For the last seven years the Negroni has been our cocktail of choice. Surprisingly, despite its recent popularity and comeback, this cocktail is not necessarily well known by all bartenders and often we find ourselves explaining how it needs to be served and what goes in it. The Negroni, just like Panerai, comes from the cradle of the renaissance and the home to the Medici, Florence, Italy. As Florentine as an Officine Panerai wristwatch, the Negroni is a quintessential and very distinctive cocktail.
Invented in 1919 and named after the Italian Count Camillo Negroni, the story tells that Count Negroni was a regular at the Caffè Casoni and he would always order an Americano —Campari, Vermouth Rosso, Club Soda and a lemon garnish— as his drink of choice. One afternoon, he felt he needed a stronger Americano and asked the bartender to replace the club soda with gin. The bartender went ahead and made the substitution and added an orange garnish —instead of the lemon one— to differentiate the cocktail from the traditional Americano. That day, the most unique of all cocktails was born.
The Negroni is what is called a 1-1-1 cocktail that is very easy to make and one where the quality of the ingredients makes a huge difference. The Negroni is made with one part Campari —do not substitute with Aperol as the flavor profile is very different—, one part gin —preferably Hendrick's— and one part Vermouth Rosso —red sweet vermouth. While most people like to use Martini & Rossi or Cinzano, the best result comes from using a higher grade vermouth like Carpano Antica Formula or even Cocchi. These two vermouths are much superior in taste and quality and for Antica Formula, every bottle comes individually numbered.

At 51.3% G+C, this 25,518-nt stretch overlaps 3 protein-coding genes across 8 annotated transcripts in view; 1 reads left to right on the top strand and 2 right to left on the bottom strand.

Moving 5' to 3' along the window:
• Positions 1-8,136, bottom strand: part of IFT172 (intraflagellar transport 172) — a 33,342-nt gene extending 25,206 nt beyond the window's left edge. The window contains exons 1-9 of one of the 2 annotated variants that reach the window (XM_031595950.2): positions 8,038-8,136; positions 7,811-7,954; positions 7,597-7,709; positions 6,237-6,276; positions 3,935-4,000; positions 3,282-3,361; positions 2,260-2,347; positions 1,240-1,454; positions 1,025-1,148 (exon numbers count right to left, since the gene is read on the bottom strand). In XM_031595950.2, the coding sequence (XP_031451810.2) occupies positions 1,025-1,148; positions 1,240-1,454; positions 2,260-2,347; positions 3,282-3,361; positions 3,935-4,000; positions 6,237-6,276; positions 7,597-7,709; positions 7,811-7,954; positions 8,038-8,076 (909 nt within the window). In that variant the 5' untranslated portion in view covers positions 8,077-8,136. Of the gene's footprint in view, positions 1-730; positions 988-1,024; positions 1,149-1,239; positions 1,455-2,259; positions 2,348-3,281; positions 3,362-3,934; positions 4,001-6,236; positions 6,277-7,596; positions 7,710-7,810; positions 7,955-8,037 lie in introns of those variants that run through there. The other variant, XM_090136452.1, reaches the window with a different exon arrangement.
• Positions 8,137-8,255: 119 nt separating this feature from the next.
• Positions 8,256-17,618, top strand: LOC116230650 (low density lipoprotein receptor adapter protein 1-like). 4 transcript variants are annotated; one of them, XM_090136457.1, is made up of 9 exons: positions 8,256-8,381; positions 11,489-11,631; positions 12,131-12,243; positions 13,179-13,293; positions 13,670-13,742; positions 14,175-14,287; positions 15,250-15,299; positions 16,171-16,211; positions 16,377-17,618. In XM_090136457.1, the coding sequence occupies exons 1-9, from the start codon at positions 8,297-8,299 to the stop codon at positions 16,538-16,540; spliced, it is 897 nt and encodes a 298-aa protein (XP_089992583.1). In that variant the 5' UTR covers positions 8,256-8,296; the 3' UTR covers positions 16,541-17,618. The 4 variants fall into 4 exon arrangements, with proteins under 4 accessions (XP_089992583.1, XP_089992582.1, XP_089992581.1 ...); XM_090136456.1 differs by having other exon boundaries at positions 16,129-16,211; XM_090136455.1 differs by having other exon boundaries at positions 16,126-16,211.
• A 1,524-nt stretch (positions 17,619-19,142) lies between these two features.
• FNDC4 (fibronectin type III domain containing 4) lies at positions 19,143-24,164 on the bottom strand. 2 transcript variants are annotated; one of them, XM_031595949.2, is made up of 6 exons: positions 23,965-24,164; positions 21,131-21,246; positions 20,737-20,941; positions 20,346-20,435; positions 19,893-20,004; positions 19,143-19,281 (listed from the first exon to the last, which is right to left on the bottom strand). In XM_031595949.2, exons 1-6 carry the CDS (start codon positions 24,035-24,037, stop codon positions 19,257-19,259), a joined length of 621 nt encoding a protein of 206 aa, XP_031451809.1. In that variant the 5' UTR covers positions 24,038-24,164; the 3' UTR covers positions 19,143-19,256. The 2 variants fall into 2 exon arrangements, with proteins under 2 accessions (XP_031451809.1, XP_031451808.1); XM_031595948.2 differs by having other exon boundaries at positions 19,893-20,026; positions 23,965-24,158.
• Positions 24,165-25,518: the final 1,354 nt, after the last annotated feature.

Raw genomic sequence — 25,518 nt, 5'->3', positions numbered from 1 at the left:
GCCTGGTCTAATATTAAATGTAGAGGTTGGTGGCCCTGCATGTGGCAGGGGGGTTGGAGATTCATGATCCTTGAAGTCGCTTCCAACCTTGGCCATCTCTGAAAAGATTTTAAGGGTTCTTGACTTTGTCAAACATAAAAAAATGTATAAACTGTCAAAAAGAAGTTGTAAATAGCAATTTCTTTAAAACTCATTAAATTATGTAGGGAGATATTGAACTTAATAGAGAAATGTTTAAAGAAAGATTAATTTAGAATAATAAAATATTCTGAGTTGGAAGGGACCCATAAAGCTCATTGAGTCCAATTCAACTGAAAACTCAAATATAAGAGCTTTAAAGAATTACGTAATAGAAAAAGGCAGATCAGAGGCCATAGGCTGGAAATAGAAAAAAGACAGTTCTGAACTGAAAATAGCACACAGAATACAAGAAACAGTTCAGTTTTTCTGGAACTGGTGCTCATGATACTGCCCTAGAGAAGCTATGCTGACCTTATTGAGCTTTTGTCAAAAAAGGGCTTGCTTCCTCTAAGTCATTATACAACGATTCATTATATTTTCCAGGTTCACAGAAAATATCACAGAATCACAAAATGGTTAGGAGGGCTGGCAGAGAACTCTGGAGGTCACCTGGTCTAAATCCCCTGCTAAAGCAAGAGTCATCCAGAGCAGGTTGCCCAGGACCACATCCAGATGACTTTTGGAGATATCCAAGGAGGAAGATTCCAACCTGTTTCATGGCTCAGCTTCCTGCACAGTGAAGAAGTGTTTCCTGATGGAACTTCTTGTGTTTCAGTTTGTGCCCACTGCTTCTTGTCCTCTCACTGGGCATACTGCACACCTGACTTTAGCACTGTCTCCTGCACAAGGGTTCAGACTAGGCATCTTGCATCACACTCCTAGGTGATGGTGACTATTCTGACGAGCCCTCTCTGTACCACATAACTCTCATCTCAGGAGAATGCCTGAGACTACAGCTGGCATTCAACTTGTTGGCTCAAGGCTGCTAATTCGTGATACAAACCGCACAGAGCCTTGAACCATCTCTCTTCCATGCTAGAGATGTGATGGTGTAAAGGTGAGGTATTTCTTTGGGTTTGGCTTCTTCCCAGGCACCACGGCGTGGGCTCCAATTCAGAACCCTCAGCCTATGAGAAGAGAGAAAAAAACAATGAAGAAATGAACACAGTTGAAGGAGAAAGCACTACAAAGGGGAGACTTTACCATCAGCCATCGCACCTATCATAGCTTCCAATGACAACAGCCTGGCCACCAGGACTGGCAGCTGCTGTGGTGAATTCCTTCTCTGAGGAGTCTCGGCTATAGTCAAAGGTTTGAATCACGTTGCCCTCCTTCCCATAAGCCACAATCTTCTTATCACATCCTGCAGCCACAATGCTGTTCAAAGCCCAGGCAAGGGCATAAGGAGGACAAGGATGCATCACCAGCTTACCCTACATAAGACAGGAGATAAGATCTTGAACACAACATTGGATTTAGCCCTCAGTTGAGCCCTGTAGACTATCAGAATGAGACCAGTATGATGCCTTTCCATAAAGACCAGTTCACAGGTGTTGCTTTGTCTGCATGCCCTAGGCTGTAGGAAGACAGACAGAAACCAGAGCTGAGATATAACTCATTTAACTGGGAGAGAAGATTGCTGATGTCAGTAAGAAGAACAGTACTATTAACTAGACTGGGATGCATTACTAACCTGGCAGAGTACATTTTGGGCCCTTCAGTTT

When enjoying this cocktail always make sure to serve it in an old-fashioned glass —low ball glass— with a big ice sphere or an extra large ice cube and go with the "stirred, not shaken" method just as in the film 'You Only Live Twice' where for once in a lifetime, James Bond ends up drinking a stirred Martini —instead of his traditional 'shaken, not stirred'— in order to not offend his host's unintentional distraction when pouring him a drink.
Once you are ready to enjoy this fascinating bittersweet cocktail, make sure that you garnish it with an orange wedge and get ready to have an unforgettable experience.
Watchlifestylers and Paneristi, next time you are out for drinks at the Langham Place, the Gansevoort or Cipriani, make sure your Panerai is in the company of a classic Negroni. If you are tired of drinking Vodka Cranberry or any other run-of-the-mill drinks, make yourself noticed by drinking the true watchlifestyler cocktail and one of the most unique tasting drinks out there. Salute Caro Amici!